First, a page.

On Growth and the Messiness of Leading

Since I can remember, language has played a pivotal role in my life, especially when it came to connecting the Black and Latino communities. Growing up, I believed that any cultural differences we had stemmed from a lack of understanding, and I saw language as the bridge that could bring us closer together. It wasn’t until later in life that I began to grasp the concept of anti-Blackness and its far-reaching implications beyond a simple Black-and-white context.

Becoming an antiracist educator was a natural progression for me. I recognized that our liberation is intricately intertwined, and true freedom can only be achieved when everyone is free from oppression. Through my initial workshops and professional development sessions (in 2007), I sought to foster a deep sense of connection among diverse communities, advocating for unity and understanding. I aimed to dismantle the barriers that separated us, encouraging individuals to confront their biases and prejudices.

As I expanded my workshops to include Spanish-speaking audiences, I realized that language, although essential, was not sufficient on its own to bridge the gaps. Cultural nuances, historical experiences, and social structures contributed to the complexities of our identities and the challenges in building authentic coalitions.

Currently, I find myself enrolled in a PhD program (achiever can’t stop won’t stop) that focuses on studying cross-racial connection and coalition building. This academic journey allows me to delve deeper into the intricacies of forming meaningful relationships between diverse communities. Through research and exploration, I hope to identify the most effective strategies for fostering understanding and solidarity among different racial and ethnic groups.

Doing the work and constant learning has meant a lot to me. Now, I love my hair and I love my skin, and I am working really hard to love my body that has carried seven babies and birthed five. I’m still an overachiever, but I’m working on that, too. There has been a lot of therapy. Raising multiracial, multicultural, and multilingual children brings with it a unique set of challenges and implications. In our family, my three oldest are Latino passing and live in a household surrounded by Black culture (I’m remarried). They have not one, but two critically conscious race scholars as parents. The intersectionality of their identities exposes them to diverse perspectives and cultural influences, fostering a rich understanding of the world around them. However, it also presents them with instances of discrimination and hurtful comments, as they grapple with their racial identity in a society that may not fully comprehend the complexity of their heritage. In just the past year, a Black biracial boy told my oldest to stop calling herself Black because she wasn’t. A Hispanic boy called her the N-word . . . with an r at the end, because she “pretends” to be Black. (Identity-focused youth workshops coming next year!) As a parent, I strive to provide the support and guidance I wish I had received during my own identity formation journey. But sometimes I really just want to fight these kids. In all seriousness, my hope is that my babies will navigate these challenges with greater clarity and confidence, emerging from their journey of self-discovery and acceptance sooner than I did, and with less therapy.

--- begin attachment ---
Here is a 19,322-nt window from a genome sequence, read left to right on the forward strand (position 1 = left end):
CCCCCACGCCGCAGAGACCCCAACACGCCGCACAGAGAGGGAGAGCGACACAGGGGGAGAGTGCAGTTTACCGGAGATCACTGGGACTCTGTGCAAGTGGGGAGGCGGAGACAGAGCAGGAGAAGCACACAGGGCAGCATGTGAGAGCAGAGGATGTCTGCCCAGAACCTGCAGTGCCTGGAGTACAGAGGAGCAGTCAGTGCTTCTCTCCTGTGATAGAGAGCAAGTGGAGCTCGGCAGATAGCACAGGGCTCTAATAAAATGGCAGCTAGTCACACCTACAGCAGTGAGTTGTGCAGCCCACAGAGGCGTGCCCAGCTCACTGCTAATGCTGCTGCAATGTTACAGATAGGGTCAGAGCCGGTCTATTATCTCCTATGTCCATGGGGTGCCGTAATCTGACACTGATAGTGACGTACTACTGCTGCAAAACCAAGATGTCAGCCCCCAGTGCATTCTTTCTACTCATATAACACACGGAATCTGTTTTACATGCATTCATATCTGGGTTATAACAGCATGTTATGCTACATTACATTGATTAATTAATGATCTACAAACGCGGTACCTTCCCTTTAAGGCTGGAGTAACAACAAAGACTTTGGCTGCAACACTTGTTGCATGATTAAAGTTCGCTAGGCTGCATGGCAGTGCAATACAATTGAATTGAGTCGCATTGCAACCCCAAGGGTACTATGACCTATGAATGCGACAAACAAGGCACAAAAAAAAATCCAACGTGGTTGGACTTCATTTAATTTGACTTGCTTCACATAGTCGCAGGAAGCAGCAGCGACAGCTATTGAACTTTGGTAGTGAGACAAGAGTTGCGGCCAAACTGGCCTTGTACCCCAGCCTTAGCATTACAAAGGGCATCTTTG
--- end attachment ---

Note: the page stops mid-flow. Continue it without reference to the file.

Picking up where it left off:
Leading equity work is messy. But my commitment to this work, both personally and professionally, stems from a profound belief that true transformation and progress can only be achieved through collective efforts. Being forced to navigate spaces as an outsider and searching for connection has allowed me to appreciate our mutual humanity and develop skills to dismantle barriers to connection. I advocate for inclusive dialogue, genuine empathy, and active engagement as the foundational pillars of building lasting bridges between communities. Gloria Anzaldua, the genius Chicana feminist, writes about her identity journey, coming from literal and figurative borderlands. Navigating complex intersectionalities forced her to live between worlds, where she discovered true connection and true belonging. My journey has also taken me to this third space, the figurative borderlands, a place where I found myself and my voice for advocacy.

This, of course, is not the complete story, but it’s a good start and gives you some insight into my motivations in the work. My journey from feeling like an outsider in my own skin to becoming an advocate for cross-racial connection has been a transformative one. I continue to build bridges between communities of difference. My hope is that aside from being extremely cathartic, these blog posts will serve as a catalyst of connection in Indy and beyond.